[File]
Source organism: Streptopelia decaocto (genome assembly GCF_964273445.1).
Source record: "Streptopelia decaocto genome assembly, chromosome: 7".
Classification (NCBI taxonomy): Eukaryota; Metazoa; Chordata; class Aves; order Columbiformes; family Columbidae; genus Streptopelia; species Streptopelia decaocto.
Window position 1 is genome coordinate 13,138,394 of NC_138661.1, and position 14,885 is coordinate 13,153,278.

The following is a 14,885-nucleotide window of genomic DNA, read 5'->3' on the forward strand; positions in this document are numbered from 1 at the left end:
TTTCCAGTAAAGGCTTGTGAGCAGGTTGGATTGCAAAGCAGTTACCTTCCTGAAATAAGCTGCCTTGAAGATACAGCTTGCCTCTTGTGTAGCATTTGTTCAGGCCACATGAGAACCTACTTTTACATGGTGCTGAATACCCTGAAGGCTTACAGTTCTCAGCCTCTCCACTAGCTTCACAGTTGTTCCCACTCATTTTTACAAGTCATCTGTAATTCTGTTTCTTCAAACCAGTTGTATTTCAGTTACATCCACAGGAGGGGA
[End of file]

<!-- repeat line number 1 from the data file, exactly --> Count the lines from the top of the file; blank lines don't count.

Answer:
Source organism: Streptopelia decaocto (genome assembly GCF_964273445.1).